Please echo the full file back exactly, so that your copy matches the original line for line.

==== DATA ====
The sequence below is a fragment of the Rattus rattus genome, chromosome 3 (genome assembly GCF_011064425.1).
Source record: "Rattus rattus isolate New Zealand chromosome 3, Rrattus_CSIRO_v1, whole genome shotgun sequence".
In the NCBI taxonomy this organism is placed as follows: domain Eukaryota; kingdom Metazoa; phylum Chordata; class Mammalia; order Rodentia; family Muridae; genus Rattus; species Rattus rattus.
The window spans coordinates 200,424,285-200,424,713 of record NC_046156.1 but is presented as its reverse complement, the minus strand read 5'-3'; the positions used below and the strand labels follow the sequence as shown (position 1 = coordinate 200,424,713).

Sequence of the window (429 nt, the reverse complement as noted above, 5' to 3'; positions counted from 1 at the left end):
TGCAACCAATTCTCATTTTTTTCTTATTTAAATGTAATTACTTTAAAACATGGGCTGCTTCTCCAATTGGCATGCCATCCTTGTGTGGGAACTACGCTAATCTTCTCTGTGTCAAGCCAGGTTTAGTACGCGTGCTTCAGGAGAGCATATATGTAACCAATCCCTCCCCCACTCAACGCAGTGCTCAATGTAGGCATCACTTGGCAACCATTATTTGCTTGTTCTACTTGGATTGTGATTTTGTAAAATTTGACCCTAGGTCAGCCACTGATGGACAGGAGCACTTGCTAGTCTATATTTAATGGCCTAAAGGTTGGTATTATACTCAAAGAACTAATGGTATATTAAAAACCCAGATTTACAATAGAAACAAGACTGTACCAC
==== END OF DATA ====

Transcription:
The sequence below is a fragment of the Rattus rattus genome, chromosome 3 (genome assembly GCF_011064425.1).
Source record: "Rattus rattus isolate New Zealand chromosome 3, Rrattus_CSIRO_v1, whole genome shotgun sequence".
In the NCBI taxonomy this organism is placed as follows: domain Eukaryota; kingdom Metazoa; phylum Chordata; class Mammalia; order Rodentia; family Muridae; genus Rattus; species Rattus rattus.
The window spans coordinates 200,424,285-200,424,713 of record NC_046156.1 but is presented as its reverse complement, the minus strand read 5'-3'; the positions used below and the strand labels follow the sequence as shown (position 1 = coordinate 200,424,713).

Sequence of the window (429 nt, the reverse complement as noted above, 5' to 3'; positions counted from 1 at the left end):
TGCAACCAATTCTCATTTTTTTCTTATTTAAATGTAATTACTTTAAAACATGGGCTGCTTCTCCAATTGGCATGCCATCCTTGTGTGGGAACTACGCTAATCTTCTCTGTGTCAAGCCAGGTTTAGTACGCGTGCTTCAGGAGAGCATATATGTAACCAATCCCTCCCCCACTCAACGCAGTGCTCAATGTAGGCATCACTTGGCAACCATTATTTGCTTGTTCTACTTGGATTGTGATTTTGTAAAATTTGACCCTAGGTCAGCCACTGATGGACAGGAGCACTTGCTAGTCTATATTTAATGGCCTAAAGGTTGGTATTATACTCAAAGAACTAATGGTATATTAAAAACCCAGATTTACAATAGAAACAAGACTGTACCAC